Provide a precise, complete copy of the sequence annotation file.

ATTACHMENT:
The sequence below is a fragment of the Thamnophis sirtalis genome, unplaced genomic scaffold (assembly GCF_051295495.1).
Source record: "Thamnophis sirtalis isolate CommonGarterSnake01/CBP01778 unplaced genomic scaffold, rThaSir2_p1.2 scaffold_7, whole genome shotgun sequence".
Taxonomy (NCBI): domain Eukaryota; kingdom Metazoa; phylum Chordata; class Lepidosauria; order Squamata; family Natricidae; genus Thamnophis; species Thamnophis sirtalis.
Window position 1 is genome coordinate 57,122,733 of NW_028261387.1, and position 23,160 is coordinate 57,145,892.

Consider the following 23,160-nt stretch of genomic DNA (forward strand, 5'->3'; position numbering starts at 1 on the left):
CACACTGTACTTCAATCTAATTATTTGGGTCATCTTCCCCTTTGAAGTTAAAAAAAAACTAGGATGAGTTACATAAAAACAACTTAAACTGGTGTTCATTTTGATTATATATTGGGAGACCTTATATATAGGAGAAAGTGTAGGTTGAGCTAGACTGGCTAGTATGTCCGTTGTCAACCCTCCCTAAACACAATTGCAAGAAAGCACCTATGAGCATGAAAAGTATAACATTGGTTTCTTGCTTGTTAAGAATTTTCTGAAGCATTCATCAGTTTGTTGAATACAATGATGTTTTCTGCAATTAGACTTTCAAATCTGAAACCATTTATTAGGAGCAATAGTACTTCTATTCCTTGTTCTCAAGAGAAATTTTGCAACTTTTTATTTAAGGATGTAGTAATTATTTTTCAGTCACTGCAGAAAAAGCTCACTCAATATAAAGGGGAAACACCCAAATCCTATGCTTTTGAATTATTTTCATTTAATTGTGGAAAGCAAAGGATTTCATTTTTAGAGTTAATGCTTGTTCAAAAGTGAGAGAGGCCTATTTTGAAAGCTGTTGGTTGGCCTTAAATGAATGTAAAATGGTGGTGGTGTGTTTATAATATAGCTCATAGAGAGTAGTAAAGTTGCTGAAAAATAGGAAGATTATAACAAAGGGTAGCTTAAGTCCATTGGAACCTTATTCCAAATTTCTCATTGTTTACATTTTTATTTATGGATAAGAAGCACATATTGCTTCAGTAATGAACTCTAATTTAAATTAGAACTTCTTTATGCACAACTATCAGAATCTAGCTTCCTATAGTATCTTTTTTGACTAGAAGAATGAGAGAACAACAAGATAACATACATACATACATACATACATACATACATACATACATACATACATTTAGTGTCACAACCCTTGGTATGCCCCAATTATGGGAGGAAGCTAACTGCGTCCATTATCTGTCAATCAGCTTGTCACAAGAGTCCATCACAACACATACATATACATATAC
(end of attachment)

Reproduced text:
The sequence below is a fragment of the Thamnophis sirtalis genome, unplaced genomic scaffold (assembly GCF_051295495.1).
Source record: "Thamnophis sirtalis isolate CommonGarterSnake01/CBP01778 unplaced genomic scaffold, rThaSir2_p1.2 scaffold_7, whole genome shotgun sequence".
Taxonomy (NCBI): domain Eukaryota; kingdom Metazoa; phylum Chordata; class Lepidosauria; order Squamata; family Natricidae; genus Thamnophis; species Thamnophis sirtalis.
Window position 1 is genome coordinate 57,122,733 of NW_028261387.1, and position 23,160 is coordinate 57,145,892.

Consider the following 23,160-nt stretch of genomic DNA (forward strand, 5'->3'; position numbering starts at 1 on the left):
CACACTGTACTTCAATCTAATTATTTGGGTCATCTTCCCCTTTGAAGTTAAAAAAAAACTAGGATGAGTTACATAAAAACAACTTAAACTGGTGTTCATTTTGATTATATATTGGGAGACCTTATATATAGGAGAAAGTGTAGGTTGAGCTAGACTGGCTAGTATGTCCGTTGTCAACCCTCCCTAAACACAATTGCAAGAAAGCACCTATGAGCATGAAAAGTATAACATTGGTTTCTTGCTTGTTAAGAATTTTCTGAAGCATTCATCAGTTTGTTGAATACAATGATGTTTTCTGCAATTAGACTTTCAAATCTGAAACCATTTATTAGGAGCAATAGTACTTCTATTCCTTGTTCTCAAGAGAAATTTTGCAACTTTTTATTTAAGGATGTAGTAATTATTTTTCAGTCACTGCAGAAAAAGCTCACTCAATATAAAGGGGAAACACCCAAATCCTATGCTTTTGAATTATTTTCATTTAATTGTGGAAAGCAAAGGATTTCATTTTTAGAGTTAATGCTTGTTCAAAAGTGAGAGAGGCCTATTTTGAAAGCTGTTGGTTGGCCTTAAATGAATGTAAAATGGTGGTGGTGTGTTTATAATATAGCTCATAGAGAGTAGTAAAGTTGCTGAAAAATAGGAAGATTATAACAAAGGGTAGCTTAAGTCCATTGGAACCTTATTCCAAATTTCTCATTGTTTACATTTTTATTTATGGATAAGAAGCACATATTGCTTCAGTAATGAACTCTAATTTAAATTAGAACTTCTTTATGCACAACTATCAGAATCTAGCTTCCTATAGTATCTTTTTTGACTAGAAGAATGAGAGAACAACAAGATAACATACATACATACATACATACATACATACATACATACATACATACATTTAGTGTCACAACCCTTGGTATGCCCCAATTATGGGAGGAAGCTAACTGCGTCCATTATCTGTCAATCAGCTTGTCACAAGAGTCCATCACAACACATACATATACATATAC